U.S. hands over last Iraq jail but keeps 200 inmates
BAGHDAD (Reuters) - The U.S. military handed over its last prison in Iraq on Thursday, ending an ignominious chapter of the 2003 U.S. invasion that saw thousands detained without charge and triggered outrage after disclosures of abuse.
At a ceremony in a hangar at Camp Cropper detention center near Baghdad airport, U.S. military officials gave their Iraqi counterparts a giant, symbolic key and said they were confident no prisoner maltreatment would occur under Iraqi supervision.
They also acknowledged some past mistakes.
"To be perfectly frank we have learned from our experiences here," the U.S. military spokesman in Iraq, Major General Stephen Lanza, told reporters before the handover ceremony.
"We have learned from our experiences here in terms of detainee operations and from our inability to be prepared for what we encountered," he said.
Nearly 90,000 people have been rounded up by U.S. forces in the last seven years as suspected Sunni Islamist insurgents or members of Shi'ite militia.
Never charged, they were held for months or years in prisons like Cropper, or Camp Bucca, a sprawling compound in the southern desert near Kuwait that was closed down last year.
Disclosures in 2004 that U.S. jailers had abused and sexually humiliated Iraqis at Abu Ghraib prison on Baghdad's outskirts outraged many Iraqis and may have contributed to a growing insurgency at the time.
Several journalists, including a Reuters photographer and cameraman, have spent months in U.S. military detention without ever being told what they were suspected of.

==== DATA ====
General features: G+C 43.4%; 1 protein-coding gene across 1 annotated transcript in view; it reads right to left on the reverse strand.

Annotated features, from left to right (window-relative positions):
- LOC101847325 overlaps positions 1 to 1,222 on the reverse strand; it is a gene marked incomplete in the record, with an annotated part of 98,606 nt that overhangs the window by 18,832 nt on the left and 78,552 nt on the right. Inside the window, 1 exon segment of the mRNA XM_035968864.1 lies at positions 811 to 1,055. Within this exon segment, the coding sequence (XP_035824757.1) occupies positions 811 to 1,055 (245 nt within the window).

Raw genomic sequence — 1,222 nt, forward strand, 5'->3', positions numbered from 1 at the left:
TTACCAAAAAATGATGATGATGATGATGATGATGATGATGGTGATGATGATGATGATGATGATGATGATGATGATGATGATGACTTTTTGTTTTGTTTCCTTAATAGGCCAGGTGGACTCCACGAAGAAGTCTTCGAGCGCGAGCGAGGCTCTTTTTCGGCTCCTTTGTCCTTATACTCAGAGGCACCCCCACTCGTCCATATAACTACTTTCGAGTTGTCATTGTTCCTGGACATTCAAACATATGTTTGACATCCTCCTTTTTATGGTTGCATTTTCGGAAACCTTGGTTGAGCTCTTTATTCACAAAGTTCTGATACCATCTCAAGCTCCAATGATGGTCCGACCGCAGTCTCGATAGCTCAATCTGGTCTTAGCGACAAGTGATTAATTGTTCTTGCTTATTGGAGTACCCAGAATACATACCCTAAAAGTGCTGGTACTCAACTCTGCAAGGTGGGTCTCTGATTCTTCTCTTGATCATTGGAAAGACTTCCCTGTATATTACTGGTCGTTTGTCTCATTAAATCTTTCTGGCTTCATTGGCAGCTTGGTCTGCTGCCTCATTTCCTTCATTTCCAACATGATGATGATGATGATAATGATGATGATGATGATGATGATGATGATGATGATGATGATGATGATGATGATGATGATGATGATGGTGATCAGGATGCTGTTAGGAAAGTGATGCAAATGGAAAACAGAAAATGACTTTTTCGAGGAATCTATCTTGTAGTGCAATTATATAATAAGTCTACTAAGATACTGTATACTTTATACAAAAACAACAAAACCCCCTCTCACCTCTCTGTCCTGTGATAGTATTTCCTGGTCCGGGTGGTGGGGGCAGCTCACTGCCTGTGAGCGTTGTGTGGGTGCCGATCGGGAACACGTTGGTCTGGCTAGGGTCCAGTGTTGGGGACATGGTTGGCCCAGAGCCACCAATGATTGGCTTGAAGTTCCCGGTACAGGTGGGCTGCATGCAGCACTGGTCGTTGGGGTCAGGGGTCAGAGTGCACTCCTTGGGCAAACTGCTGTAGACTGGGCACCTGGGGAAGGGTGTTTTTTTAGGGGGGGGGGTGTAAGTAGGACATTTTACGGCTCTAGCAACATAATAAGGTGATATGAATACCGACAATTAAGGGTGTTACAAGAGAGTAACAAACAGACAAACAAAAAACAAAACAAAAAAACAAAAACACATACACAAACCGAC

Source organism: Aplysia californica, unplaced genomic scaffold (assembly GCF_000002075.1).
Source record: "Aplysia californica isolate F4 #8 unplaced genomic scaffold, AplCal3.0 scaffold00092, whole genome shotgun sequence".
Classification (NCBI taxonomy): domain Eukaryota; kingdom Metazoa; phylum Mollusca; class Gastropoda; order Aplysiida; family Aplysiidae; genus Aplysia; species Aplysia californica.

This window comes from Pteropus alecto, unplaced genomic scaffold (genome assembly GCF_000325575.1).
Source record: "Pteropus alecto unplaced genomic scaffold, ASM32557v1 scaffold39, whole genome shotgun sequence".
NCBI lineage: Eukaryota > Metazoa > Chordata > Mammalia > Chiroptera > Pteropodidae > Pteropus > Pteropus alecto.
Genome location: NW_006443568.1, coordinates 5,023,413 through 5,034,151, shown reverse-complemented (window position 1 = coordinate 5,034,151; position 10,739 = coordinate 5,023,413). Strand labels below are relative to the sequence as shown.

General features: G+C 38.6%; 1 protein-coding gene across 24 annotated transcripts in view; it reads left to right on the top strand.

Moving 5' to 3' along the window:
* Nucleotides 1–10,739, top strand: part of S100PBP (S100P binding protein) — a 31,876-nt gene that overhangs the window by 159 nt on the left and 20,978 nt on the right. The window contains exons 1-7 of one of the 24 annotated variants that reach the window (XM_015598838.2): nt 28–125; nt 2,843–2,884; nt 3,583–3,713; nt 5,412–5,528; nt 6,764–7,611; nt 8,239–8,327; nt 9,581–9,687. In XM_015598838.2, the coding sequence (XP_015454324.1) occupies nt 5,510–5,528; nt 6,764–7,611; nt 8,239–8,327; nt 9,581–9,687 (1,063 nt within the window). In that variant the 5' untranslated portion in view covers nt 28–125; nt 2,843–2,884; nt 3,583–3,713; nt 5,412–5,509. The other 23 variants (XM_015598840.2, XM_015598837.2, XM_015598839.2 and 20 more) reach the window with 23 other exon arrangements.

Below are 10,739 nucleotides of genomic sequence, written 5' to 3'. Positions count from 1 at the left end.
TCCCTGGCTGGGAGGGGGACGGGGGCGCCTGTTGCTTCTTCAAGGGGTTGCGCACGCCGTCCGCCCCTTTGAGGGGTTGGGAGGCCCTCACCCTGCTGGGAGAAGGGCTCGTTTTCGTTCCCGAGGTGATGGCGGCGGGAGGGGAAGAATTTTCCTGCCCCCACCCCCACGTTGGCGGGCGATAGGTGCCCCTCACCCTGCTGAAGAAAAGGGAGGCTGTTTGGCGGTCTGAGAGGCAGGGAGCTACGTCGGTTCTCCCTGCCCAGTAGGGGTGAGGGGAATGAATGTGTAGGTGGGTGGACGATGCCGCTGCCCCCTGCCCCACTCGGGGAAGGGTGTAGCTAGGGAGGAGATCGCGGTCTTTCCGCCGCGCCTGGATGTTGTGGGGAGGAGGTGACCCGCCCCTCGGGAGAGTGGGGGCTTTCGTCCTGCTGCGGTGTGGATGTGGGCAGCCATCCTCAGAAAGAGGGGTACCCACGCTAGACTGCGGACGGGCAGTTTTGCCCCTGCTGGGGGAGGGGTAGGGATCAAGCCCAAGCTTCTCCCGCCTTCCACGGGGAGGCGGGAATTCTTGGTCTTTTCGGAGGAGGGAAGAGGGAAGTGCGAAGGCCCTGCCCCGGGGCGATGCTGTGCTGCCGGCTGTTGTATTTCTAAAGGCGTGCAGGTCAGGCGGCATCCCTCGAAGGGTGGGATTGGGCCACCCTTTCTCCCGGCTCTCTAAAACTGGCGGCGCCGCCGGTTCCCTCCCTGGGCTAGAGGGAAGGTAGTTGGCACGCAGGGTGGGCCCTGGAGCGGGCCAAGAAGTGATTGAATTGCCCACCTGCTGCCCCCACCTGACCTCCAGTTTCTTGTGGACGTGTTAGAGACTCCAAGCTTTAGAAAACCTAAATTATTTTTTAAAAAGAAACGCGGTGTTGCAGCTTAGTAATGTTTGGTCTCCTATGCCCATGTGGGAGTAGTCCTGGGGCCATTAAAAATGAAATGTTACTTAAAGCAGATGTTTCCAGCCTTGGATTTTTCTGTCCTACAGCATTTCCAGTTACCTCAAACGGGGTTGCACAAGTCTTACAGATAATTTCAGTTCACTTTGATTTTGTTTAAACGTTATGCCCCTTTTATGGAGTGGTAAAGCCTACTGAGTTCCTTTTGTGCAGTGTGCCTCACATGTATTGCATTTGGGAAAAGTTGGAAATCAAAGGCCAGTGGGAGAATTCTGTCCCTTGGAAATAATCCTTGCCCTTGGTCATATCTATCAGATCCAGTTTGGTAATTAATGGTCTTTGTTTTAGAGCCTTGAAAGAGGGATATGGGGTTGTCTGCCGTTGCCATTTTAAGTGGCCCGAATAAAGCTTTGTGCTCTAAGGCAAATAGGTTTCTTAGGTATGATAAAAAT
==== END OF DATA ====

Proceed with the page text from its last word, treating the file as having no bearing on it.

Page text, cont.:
The U.S. military lost the right to detain Iraqis under a bilateral security agreement signed in 2008 that paves the way for a full U.S. withdrawal by the end of 2011.
Camp Cropper will remain open for at least two years under Iraqi control but will be renamed Camp Al Karkh.
Torture and abuse are commonplace throughout the general Iraqi detention service, where prisons are overcrowded and confessions are the basis of convictions rather than evidence.
But Human Rights Minister Wijdan Michael said she was comfortable with her ministry's ability to monitor prisoner treatment at Cropper and other former U.S. prisons.
The transfer of control meant an end to a system of military justice under which soldiers detained people for security reasons alone rather than for crimes, she said.
"Now there is some rule of law," Michael told Reuters at the handover ceremony, speaking in English.
"This is something that is very great for us, very historical for us, that we are changing the rule of all these facilities from American or foreign countries to Iraqi."
The U.S. military will not be out of the prison business entirely in Iraq.
At the request of the Iraqi authorities, U.S. wardens will continue to guard around 200 of Cropper's 1,500 detainees, including al Qaeda militants and henchmen of ousted dictator Saddam Hussein.
"Obviously there are former regime elements in this population, there are al Qaeda in this population, there are very dangerous detainees that have been identified in this population," said Major General Jerry Cannon, deputy U.S. commander of detainee operations in Iraq.
Neither Cannon nor Iraqi Justice Minister Dara Nur Addin provided an explanation for why the 200 had been singled out.
Eight of the 200 are former officials of Saddam's government who have been sentenced to death. Other Saddam confidants, including former Foreign Minister Tareq Aziz, have already been handed over to Iraqi prison authorities.
"Those who stayed with the U.S. forces might be handed over to us. Maybe they want to see the formation of a new government, maybe they will be handed over within days," Addin said at the handover ceremony. "The issue is not clear yet." (Editing by Angus MacSwan)
- Tweet this
- Share this
- Digg this